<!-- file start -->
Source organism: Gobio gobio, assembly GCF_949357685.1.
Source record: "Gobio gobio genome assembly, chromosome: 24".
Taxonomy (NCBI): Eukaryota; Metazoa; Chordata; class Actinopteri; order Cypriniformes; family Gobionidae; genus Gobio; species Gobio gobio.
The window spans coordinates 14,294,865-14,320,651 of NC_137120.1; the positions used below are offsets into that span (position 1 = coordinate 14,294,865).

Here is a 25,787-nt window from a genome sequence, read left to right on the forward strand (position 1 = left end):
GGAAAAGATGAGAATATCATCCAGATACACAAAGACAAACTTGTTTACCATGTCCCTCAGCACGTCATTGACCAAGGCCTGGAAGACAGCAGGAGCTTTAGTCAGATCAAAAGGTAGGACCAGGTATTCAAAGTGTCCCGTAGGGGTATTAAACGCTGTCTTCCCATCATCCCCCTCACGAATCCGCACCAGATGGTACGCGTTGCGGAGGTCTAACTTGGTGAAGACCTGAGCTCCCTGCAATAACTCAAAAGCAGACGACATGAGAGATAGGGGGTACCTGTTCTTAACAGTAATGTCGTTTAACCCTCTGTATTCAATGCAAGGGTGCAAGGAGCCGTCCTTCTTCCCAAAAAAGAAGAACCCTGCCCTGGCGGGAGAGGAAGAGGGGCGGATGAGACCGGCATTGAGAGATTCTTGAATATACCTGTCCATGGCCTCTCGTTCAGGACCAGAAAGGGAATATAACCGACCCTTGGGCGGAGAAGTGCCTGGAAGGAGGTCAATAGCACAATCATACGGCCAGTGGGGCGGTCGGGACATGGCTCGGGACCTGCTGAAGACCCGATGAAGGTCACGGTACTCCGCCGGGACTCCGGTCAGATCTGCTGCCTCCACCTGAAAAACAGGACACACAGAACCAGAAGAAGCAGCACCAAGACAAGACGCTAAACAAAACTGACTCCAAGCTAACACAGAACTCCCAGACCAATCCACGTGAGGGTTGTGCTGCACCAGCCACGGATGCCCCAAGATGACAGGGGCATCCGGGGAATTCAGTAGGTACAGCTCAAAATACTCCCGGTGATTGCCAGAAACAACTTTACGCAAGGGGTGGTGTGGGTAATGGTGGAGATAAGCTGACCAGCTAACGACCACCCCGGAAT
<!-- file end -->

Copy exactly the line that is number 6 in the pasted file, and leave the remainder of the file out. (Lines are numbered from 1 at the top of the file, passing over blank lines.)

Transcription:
GGAAAAGATGAGAATATCATCCAGATACACAAAGACAAACTTGTTTACCATGTCCCTCAGCACGTCATTGACCAAGGCCTGGAAGACAGCAGGAGCTTTAGTCAGATCAAAAGGTAGGACCAGGTATTCAAAGTGTCCCGTAGGGGTATTAAACGCTGTCTTCCCATCATCCCCCTCACGAATCCGCACCAGATGGTACGCGTTGCGGAGGTCTAACTTGGTGAAGACCTGAGCTCCCTGCAATAACTCAAAAGCAGACGACATGAGAGATAGGGGGTACCTGTTCTTAACAGTAATGTCGTTTAACCCTCTGTATTCAATGCAAGGGTGCAAGGAGCCGTCCTTCTTCCCAAAAAAGAAGAACCCTGCCCTGGCGGGAGAGGAAGAGGGGCGGATGAGACCGGCATTGAGAGATTCTTGAATATACCTGTCCATGGCCTCTCGTTCAGGACCAGAAAGGGAATATAACCGACCCTTGGGCGGAGAAGTGCCTGGAAGGAGGTCAATAGCACAATCATACGGCCAGTGGGGCGGTCGGGACATGGCTCGGGACCTGCTGAAGACCCGATGAAGGTCACGGTACTCCGCCGGGACTCCGGTCAGATCTGCTGCCTCCACCTGAAAAACAGGACACACAGAACCAGAAGAAGCAGCACCAAGACAAGACGCTAAACAAAACTGACTCCAAGCTAACACAGAACTCCCAGACCAATCCACGTGAGGGTTGTGCTGCACCAGCCACGGATGCCCCAAGATGACAGGGGCATCCGGGGAATTCAGTAGGTACAGCTCAAAATACTCCCGGTGATTGCCAGAAACAACTTTACGCAAGGGGTGGTGTGGGTAATGGTGGAGATAAGCTGACCAGCTAACGACCACCCCGGAAT